Place, tone, time; Some combination of these strategies makes My Favorite Girlfriend hang together even when its constituent parts strain against containment, constantly threatening to float off in movements at once violent and ethereal. It helps that each story is set either in Iglesias’ native Cuba or among the Cuban expatriate community in Miami, where Iglesias herself now calls home, so that, as varied as these stories can be in formal and genre conceits (there are transformations, ghosts, mystics, androids), the sense of a conversation taking place between them, and an urgent one, remains. Iglesias is not afraid of engaging with the political ramifications unavoidable in a gallery of Cuban portraiture, but as in the collection’s opening story—titled, in fact, “Politics,” in which an old, and recently deceased revolutionary muses over the course of his life—that engagement is grounded in the individual, down even to the level of the bodily—as the narrator puts it, “the system against which the revolution fights.” Which, you know, seems at least a little ambivalent about the possibility of any final apotheosis of unity politics; if there are generalizations to be made they’re of the willfully paradoxical sort that insist “everybody” is an individual, or as the narrator of “Politics” puts it, musing about his children literal and figurative and on the meta-contextual level describing the stories to follow: “that’s what my sons and daughters are, and that’s what my sons’ sons and my daughter’s daughters are: more or less ferocious beasts.”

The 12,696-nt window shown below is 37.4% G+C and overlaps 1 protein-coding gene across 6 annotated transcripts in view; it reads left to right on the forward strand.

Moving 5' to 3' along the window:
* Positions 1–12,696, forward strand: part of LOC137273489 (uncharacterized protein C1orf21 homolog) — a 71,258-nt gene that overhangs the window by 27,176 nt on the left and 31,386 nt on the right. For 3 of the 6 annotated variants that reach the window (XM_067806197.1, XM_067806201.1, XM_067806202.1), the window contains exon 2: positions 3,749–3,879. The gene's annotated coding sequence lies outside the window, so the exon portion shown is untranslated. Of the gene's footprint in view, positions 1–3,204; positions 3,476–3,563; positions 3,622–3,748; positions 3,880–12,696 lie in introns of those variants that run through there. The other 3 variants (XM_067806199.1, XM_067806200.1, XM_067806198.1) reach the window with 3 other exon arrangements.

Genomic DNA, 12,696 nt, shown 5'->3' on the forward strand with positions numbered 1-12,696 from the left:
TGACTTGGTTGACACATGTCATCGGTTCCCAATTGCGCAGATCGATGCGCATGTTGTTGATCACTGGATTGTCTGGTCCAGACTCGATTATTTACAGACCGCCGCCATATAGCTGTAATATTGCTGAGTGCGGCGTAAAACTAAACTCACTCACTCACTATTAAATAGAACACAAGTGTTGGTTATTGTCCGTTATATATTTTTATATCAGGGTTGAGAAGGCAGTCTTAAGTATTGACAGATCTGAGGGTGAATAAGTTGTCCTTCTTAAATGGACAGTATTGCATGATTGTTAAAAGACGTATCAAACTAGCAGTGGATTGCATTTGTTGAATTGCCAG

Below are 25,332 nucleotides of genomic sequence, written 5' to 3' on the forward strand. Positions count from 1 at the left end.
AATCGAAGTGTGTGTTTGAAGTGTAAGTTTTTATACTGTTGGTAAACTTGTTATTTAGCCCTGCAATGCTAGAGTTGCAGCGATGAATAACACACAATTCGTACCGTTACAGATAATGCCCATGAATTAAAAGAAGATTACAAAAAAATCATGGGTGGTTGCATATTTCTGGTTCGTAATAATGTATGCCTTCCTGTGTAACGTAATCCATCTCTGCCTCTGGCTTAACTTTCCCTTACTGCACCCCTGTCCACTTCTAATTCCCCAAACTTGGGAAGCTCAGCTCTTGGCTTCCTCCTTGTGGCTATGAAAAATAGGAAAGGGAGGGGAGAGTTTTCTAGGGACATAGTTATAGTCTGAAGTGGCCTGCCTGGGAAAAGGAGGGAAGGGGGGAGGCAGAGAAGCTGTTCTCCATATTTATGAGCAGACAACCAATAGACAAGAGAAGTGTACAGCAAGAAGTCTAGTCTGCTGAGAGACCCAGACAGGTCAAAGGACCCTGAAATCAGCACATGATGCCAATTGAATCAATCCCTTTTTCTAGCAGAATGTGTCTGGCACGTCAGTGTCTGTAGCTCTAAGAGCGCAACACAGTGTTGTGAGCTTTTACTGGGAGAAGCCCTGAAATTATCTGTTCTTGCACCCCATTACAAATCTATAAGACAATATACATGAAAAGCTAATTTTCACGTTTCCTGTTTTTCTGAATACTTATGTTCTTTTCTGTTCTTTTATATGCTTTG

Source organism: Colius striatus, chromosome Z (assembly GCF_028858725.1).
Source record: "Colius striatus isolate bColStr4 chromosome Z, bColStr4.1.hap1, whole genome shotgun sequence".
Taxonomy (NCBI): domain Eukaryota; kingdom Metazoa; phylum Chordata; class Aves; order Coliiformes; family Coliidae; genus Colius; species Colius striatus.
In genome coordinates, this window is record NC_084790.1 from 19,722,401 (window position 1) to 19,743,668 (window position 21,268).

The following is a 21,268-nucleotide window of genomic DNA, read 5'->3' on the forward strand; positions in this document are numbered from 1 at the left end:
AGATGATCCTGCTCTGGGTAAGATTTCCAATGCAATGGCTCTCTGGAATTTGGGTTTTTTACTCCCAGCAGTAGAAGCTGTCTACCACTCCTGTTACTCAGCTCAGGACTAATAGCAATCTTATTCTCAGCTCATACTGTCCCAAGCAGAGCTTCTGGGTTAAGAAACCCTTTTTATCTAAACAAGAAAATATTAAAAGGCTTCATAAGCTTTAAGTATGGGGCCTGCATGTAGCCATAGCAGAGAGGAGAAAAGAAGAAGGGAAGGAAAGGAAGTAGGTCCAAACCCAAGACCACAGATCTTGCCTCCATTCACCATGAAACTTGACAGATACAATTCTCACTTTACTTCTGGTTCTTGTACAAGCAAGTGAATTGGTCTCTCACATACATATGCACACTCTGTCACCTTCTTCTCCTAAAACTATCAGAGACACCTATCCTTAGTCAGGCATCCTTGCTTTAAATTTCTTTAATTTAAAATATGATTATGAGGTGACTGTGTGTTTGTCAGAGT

The book is quite short, and there are fully fifteen stories in it, if “story” is even the right word for these obsessively paced flurries that frequently feel much larger than the slim real estate they occupy. This is hardly Iglesias' first go round as a prose writer, but she's probably better known as a poet, and she retains a poet's immediacy of language. The allusiveness and interiority of her style (deftly captured by translator Megan McDowell) can occasionally frustrate in story context—probably the best of the collection is “Clitoris,” a harrowing anecdote that illustrates how seeming abstractions like “structural misogyny” play out brutally at the clinic... and is coincidentally or not also the one that most paces itself both in language and in scene—but more often her approach works wonders. Take this passage, for instance, that vibrates with both atmospheric threat and seduction, never mind that the women holding this high-noon staring contest are sisters:
So she would come in, look at me, sit down, look at me,
open her legs, look at me, pick up the contraption, look at
me, put it between her legs, look at me, settle it in, look at